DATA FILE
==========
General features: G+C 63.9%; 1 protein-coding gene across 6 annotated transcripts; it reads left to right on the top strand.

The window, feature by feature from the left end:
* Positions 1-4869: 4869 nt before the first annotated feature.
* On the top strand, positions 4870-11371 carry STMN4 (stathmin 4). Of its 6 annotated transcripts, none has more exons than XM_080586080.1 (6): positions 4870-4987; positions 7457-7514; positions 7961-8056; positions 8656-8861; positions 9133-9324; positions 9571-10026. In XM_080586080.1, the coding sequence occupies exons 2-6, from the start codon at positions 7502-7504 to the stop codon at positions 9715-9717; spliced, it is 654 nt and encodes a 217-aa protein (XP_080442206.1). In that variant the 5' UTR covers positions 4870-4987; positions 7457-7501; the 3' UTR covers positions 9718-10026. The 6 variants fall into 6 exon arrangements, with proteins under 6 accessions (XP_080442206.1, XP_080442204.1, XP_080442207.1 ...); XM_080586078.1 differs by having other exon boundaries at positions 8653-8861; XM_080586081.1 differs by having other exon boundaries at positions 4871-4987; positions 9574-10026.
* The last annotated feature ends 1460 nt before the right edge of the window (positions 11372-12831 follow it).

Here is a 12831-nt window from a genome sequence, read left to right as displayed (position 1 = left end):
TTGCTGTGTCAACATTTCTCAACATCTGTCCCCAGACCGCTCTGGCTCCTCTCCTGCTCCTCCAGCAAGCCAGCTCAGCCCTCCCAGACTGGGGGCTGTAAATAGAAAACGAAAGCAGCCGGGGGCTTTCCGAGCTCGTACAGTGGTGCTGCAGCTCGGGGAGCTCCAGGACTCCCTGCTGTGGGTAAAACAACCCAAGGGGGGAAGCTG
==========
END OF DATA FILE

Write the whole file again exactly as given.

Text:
General features: G+C 63.9%; 1 protein-coding gene across 6 annotated transcripts; it reads left to right on the top strand.

The window, feature by feature from the left end:
* Positions 1-4869: 4869 nt before the first annotated feature.
* On the top strand, positions 4870-11371 carry STMN4 (stathmin 4). Of its 6 annotated transcripts, none has more exons than XM_080586080.1 (6): positions 4870-4987; positions 7457-7514; positions 7961-8056; positions 8656-8861; positions 9133-9324; positions 9571-10026. In XM_080586080.1, the coding sequence occupies exons 2-6, from the start codon at positions 7502-7504 to the stop codon at positions 9715-9717; spliced, it is 654 nt and encodes a 217-aa protein (XP_080442206.1). In that variant the 5' UTR covers positions 4870-4987; positions 7457-7501; the 3' UTR covers positions 9718-10026. The 6 variants fall into 6 exon arrangements, with proteins under 6 accessions (XP_080442206.1, XP_080442204.1, XP_080442207.1 ...); XM_080586078.1 differs by having other exon boundaries at positions 8653-8861; XM_080586081.1 differs by having other exon boundaries at positions 4871-4987; positions 9574-10026.
* The last annotated feature ends 1460 nt before the right edge of the window (positions 11372-12831 follow it).

Here is a 12831-nt window from a genome sequence, read left to right as displayed (position 1 = left end):
TTGCTGTGTCAACATTTCTCAACATCTGTCCCCAGACCGCTCTGGCTCCTCTCCTGCTCCTCCAGCAAGCCAGCTCAGCCCTCCCAGACTGGGGGCTGTAAATAGAAAACGAAAGCAGCCGGGGGCTTTCCGAGCTCGTACAGTGGTGCTGCAGCTCGGGGAGCTCCAGGACTCCCTGCTGTGGGTAAAACAACCCAAGGGGGGAAGCTG